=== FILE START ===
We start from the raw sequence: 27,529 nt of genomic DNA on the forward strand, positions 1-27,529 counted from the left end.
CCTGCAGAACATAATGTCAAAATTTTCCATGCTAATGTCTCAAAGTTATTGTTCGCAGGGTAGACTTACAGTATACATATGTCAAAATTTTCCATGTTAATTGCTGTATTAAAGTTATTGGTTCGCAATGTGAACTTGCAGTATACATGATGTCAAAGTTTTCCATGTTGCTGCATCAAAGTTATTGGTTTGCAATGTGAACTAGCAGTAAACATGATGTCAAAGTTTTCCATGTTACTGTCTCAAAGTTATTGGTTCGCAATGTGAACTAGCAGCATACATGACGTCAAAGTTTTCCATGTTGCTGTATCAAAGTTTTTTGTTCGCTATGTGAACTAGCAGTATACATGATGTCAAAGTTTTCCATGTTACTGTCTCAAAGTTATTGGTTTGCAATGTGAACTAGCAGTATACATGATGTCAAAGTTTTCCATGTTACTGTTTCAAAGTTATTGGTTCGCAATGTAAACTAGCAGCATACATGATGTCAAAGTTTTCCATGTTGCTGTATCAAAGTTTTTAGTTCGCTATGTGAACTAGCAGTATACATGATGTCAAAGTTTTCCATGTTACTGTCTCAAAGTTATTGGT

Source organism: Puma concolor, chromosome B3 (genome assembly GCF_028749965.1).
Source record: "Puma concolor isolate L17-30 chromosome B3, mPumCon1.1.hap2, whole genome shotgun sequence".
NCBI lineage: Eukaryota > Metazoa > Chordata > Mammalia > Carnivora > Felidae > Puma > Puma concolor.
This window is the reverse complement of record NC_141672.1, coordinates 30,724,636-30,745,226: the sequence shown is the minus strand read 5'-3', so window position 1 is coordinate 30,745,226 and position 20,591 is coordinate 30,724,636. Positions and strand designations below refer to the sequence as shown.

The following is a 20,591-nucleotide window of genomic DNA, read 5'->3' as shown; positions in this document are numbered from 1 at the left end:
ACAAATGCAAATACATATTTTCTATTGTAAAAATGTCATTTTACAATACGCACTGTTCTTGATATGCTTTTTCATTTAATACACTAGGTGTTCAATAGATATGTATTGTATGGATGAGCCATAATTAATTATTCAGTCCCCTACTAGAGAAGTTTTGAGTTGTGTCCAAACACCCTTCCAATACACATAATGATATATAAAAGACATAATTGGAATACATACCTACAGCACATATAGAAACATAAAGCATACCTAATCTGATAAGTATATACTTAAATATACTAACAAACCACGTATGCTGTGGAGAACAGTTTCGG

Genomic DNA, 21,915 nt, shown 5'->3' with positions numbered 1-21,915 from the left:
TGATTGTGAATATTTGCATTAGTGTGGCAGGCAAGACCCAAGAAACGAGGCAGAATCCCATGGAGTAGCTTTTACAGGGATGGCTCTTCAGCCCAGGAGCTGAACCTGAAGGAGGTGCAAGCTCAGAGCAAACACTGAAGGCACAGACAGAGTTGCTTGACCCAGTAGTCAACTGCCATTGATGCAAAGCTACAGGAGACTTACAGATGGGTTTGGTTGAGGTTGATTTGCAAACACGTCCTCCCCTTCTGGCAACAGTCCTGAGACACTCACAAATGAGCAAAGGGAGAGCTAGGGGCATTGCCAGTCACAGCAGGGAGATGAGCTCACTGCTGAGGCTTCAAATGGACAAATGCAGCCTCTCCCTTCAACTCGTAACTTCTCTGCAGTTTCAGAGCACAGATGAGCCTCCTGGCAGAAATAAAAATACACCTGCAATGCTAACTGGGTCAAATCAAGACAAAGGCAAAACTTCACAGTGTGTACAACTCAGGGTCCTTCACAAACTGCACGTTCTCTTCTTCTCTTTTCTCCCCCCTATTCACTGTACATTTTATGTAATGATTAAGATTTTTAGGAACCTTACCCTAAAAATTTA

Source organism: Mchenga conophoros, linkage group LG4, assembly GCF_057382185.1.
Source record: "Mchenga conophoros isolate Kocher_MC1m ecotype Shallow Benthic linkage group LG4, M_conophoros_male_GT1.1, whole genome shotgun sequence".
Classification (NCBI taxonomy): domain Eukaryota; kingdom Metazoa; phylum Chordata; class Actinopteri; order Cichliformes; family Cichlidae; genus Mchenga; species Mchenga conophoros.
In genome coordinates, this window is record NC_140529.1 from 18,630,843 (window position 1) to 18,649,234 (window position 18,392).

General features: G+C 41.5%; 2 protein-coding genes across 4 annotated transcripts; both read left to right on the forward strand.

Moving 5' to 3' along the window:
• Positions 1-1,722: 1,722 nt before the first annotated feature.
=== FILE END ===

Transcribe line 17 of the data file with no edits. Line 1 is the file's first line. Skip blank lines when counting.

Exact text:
• Positions 1-1,722: 1,722 nt before the first annotated feature.